The global digital health market is on the rise. Digital healthcare is the future, and increasingly the present, of how patients are diagnosed and treated. With the shift in healthcare, DTC marketers are presented with a new challenge: understanding how patient needs change as new technologies enter the market.
It’s no longer enough to talk simply about the promises of new technologies. Now it’s time to take a hard look at how digital healthcare impacts the patients and consequently, how new needs and expectations are formed. Cybersecurity, or lack thereof, is becoming a major factor in this equation.
Concerns Around the Internet of Medical Things
You probably already know that the Internet of Medical Things has a huge potential for medicine. Elderly patients’ health can be remotely monitored by care-givers, extending the period of independence. Medicine can be automatically administered, ensuring the right dosage at the right time. Reports can be composed and sent to an app on the patient’s phone, giving them greater agency over their own health. Emergency alerts can be sent directly to hospitals if the patient’s health rapidly deteriorates.
In short: countless lives can be saved or made easier thanks to the Internet of Medical Things.
But that doesn’t mean that the technology behind the Internet of Things (IoT) is flawless. In fact, security experts have been raising concerns about IoT since its very inception. And while having a smart light switch or smart TV hacked shouldn’t have any effect on users’ health, a hacked medical device is a whole other story.
To give you an idea of how disastrous things could turn out, security researchers discovered security flaws in the Medtronic implantable insulin pump that allowed them to remotely disable it, cutting off the delivery of medication. The same researchers demonstrated also taking total control of a pacemaker system.
The message from this and many other experiments was clear: if insufficiently protected, IoT medical devices could be a danger to patients’ lives.
Cybersecurity and Telehealth
Telehealth is yet another field of digital healthcare that carries a great promise. Telehealth entails providing remote care through means of telecommunication which increasingly means the Internet. Its great advantage is that it minimizes the need for in-person visits to the doctor’s office: particularly important for elderly patients or those with mobility issues.
Giving the popularity of smartphones and laptops, most households are equipped for telehealth. As the infrastructure develops, we’re likely to see many patients schedule doctor visits online and consult specialists remotely via a video chat.
But telehealth faces the exact same criticism as the Internet of Medical Devices. Most Internet users are don’t have the technical expertise necessary to protect their devices from access by unauthorized parties. Once those devices are being used to transmit such sensitive information as medical test results, doctor consultations and other health data, the question of cybersecurity becomes ever more pressing.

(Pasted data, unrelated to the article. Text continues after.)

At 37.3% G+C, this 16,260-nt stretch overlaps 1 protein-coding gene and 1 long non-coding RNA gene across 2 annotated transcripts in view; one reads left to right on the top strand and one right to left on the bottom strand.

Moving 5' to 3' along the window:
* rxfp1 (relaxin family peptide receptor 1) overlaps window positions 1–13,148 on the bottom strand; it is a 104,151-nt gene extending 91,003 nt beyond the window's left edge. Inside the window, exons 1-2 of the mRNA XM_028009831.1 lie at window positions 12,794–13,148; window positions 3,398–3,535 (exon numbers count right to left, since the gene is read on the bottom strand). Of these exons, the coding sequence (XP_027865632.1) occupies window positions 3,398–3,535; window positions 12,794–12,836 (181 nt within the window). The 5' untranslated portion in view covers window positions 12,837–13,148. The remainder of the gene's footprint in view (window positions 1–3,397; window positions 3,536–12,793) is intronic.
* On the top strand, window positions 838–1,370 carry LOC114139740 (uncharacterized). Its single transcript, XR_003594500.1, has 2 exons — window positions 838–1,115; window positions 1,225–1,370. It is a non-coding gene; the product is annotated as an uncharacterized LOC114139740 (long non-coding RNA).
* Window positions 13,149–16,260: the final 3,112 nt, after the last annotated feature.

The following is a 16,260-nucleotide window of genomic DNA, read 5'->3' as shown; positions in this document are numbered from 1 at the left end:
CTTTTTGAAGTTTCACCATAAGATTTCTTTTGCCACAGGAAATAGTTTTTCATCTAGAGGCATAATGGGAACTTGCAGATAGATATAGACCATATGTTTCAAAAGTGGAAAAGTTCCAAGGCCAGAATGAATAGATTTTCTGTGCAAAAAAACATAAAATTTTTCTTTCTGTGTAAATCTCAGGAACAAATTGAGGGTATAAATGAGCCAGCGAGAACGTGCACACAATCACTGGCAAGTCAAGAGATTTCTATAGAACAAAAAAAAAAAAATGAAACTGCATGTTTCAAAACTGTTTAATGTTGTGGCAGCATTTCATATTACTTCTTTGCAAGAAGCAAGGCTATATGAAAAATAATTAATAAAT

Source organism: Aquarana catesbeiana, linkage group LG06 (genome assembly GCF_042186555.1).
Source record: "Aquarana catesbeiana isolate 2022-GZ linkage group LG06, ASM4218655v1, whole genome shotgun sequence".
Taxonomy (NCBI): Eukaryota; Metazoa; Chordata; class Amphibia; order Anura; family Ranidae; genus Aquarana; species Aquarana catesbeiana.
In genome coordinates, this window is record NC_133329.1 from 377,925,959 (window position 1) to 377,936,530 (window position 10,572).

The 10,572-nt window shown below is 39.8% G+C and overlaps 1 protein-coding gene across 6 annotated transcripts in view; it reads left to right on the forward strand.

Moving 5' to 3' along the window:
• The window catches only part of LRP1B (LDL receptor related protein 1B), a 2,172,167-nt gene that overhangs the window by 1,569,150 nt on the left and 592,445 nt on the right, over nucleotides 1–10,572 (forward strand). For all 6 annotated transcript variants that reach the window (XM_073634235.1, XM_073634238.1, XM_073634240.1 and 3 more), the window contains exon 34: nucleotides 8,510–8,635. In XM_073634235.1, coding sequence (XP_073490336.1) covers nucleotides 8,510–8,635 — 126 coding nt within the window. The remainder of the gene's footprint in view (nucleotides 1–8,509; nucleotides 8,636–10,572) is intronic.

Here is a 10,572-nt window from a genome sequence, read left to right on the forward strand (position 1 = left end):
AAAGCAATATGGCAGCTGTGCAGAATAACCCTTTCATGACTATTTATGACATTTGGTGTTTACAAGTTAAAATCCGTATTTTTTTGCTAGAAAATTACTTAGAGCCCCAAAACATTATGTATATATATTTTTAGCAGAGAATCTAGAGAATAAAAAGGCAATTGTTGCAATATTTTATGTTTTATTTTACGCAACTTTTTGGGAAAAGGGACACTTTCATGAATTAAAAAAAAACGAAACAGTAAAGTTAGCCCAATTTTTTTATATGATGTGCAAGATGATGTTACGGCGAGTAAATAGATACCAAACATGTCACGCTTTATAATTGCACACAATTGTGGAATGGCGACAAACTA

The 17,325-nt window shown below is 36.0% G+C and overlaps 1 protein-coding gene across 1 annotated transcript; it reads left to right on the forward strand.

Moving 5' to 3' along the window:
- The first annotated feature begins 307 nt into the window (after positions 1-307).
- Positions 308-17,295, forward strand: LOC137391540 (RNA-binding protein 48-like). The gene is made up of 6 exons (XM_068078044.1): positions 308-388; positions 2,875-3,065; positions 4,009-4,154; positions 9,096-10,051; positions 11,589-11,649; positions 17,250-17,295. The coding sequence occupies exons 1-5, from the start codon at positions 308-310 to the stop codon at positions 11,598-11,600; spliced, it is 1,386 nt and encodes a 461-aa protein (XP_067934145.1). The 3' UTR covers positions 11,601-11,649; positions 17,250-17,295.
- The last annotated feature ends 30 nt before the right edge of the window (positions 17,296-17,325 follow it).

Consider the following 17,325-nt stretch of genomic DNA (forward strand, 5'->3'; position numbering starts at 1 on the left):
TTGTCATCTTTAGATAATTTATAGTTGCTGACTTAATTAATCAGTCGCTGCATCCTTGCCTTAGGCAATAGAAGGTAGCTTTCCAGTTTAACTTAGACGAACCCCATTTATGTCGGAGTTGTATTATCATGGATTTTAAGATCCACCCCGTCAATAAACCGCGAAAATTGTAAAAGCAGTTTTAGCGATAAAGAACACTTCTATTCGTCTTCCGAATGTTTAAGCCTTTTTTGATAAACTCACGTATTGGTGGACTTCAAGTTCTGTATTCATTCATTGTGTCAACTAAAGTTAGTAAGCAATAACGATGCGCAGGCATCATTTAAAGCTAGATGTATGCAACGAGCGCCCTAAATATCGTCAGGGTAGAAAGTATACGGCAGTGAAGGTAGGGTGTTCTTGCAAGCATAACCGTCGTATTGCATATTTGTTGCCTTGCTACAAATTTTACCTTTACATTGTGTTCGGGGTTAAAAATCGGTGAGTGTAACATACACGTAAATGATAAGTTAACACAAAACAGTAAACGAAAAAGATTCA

Should this Matter to DTC Marketers?
Before I answer this question, let’s consider another one. Does cybersecurity matter to the end-users of these technologies — patients?
The answer is a resounding yes. According to research, Americans care about their data privacy and security (85% of respondents are extremely, very or somewhat concerned about their smart devices monitoring their personal habits). And not just that, many users will take active steps to protect their privacy as well.
With surveillance and hacking scandals breaking out seemingly every week, this security awareness will only grow. It’s enough to take a look at Millennials’ laptops: many will have their video cameras taped over, GPS location disabled, and a VPN running in the background as they surf the Internet.
To come back to the question in the heading: DTC marketers need to care about cybersecurity because that’s what patients care about. Security features are slowly moving into the spotlight — when making an important decision about their health, patients will be weighting security as one of the factors. Understanding and being able to answer questions about cybersecurity will soon become a part of DTC marketer’s stack.
Digital healthcare transformation is picking up speed and so will the controversies associated with it.
To be fully prepared for the future of healthcare, we need to look critically at what this new field is shaping up to be. With patients increasingly concerned about their privacy and security, it seems that security features will be a strong selling point for any new technologies entering the health sector.
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